What will the NSW Premier, Gladys Berejiklian, be remembered for when her political term is finally over? The much-feted—but overly expensive—Sydney light-rail project, her handling of COVID-19, sleeping around with aka ‘dodgy-Darryl’ or facilitating the introduction of some of the most progressive abortion reforms in the Western world?
For myself, I just can’t figure her out as she has all the political principle of a weather vane. Just take this latest press release by Berejiklian and the Attorney General, Mark Speakman which seeks to strengthen the law regarding The Crimes Legislation (Offences Against Pregnant Women) Bill:
- Amendments to the Crimes Act 1900 to provide a specific circumstance of aggravation for offences committed against a pregnant woman, which causes the loss of an unborn child. The maximum prison sentence for the offence will be increased by an additional three years, specifically recognising the pregnancy loss.
- Expanding the eligibility for making a Victim Impact Statement to the immediate family members of a pregnant woman whose unborn child was lost, and enabling family members to express the impact of the loss on them. The statements are taken into account by the court when sentencing offenders.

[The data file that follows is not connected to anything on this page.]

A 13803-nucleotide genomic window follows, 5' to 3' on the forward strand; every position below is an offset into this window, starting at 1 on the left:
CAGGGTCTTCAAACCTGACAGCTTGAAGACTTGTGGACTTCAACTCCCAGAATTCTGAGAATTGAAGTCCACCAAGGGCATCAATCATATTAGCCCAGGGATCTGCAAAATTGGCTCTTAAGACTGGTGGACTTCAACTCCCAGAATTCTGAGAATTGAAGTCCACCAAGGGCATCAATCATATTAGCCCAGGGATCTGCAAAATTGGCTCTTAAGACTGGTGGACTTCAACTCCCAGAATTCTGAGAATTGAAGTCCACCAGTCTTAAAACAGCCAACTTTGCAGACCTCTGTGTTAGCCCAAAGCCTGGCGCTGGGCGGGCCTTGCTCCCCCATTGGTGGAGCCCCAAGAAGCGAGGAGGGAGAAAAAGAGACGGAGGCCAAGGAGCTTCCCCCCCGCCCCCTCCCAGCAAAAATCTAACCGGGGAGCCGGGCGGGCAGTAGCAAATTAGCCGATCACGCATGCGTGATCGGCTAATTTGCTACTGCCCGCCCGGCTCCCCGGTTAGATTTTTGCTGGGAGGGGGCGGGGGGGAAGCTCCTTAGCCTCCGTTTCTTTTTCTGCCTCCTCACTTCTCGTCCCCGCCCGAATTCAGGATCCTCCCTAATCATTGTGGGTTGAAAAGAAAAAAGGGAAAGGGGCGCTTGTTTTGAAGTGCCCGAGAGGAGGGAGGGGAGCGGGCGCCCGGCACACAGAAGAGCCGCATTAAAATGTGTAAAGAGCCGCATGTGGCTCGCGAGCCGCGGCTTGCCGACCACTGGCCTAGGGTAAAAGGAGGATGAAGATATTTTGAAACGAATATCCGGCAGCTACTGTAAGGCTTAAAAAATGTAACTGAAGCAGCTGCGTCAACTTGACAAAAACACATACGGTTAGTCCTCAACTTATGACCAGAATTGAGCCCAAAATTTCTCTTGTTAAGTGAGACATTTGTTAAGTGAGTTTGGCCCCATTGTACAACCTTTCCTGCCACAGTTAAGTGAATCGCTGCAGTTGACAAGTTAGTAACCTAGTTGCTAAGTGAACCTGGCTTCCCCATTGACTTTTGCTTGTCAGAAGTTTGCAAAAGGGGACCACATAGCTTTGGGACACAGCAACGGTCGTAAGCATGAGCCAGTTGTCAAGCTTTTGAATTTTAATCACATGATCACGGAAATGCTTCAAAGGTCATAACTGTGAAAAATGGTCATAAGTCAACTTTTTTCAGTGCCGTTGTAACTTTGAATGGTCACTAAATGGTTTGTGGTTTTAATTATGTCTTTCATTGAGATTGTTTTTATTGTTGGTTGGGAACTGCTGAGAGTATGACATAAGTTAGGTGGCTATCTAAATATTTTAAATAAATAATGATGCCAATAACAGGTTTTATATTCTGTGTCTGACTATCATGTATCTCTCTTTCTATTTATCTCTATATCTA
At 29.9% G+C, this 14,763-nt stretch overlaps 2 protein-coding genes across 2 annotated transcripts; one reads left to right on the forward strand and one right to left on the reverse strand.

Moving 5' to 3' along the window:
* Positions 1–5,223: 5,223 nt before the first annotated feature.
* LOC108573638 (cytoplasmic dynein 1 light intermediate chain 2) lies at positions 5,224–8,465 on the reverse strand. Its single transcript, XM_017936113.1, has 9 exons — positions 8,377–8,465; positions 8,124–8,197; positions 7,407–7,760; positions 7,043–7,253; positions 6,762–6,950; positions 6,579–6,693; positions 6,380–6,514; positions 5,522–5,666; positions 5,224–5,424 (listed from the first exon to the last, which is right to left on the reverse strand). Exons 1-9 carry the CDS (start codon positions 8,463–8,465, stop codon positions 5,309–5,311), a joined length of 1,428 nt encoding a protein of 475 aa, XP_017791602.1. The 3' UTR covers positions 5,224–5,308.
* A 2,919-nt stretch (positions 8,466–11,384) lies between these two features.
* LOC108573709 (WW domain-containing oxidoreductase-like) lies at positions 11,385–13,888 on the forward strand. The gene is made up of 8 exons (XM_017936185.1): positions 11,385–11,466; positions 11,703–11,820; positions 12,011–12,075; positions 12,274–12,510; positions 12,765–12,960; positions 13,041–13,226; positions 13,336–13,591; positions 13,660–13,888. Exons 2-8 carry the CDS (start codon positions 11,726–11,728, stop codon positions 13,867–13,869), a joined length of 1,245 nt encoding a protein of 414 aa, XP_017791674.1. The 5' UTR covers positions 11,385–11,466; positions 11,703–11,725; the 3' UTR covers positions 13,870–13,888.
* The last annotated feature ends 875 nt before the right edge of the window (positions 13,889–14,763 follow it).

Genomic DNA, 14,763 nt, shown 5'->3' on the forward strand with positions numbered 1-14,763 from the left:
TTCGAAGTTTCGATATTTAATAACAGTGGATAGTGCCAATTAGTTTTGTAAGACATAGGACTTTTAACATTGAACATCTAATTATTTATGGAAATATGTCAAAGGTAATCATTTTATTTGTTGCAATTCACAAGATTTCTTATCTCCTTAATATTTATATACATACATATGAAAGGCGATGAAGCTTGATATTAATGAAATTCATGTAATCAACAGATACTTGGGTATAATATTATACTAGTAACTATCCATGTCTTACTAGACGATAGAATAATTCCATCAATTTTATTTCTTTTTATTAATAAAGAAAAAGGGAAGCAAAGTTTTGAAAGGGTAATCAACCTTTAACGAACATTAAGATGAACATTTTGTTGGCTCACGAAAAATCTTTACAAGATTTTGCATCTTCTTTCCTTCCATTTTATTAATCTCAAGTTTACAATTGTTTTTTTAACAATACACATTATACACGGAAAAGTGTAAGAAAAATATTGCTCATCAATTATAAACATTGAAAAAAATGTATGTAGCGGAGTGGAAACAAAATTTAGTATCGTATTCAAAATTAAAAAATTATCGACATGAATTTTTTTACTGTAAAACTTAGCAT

- Criminal procedure amendments allowing the name of an unborn child lost as a result of a criminal offence to be included on an indictment in the particulars of a criminal charge. The indictment is the information about the alleged offence and is read out in court.
- Allowing grieving families to receive funeral expenses where an unborn child is lost as a result of a motor accident.
While I fully support this proposed piece of legislation, both the philosophical and ethical inconsistency being undertaken here is quite simply, breath-taking. Either a baby (in utero) should be recognised as a human being from conception—subject to all the legal rights and protections therein—or they are merely a biological appendage to a woman’s body.
Note, in particular, the language of the baby being explicitly referred to as an “unborn child” and not a ‘fetus’. What’s more, if “an unborn child is lost as a result of a motor accident” then families are to receive funeral expenses.
So, let me get this straight? On the one hand, a woman in NSW can herself terminate their unborn child right up until the moment of delivery—for no penalty—but Berejiklian and Speakman are moving that it be a criminal offence if someone in a motor car does it?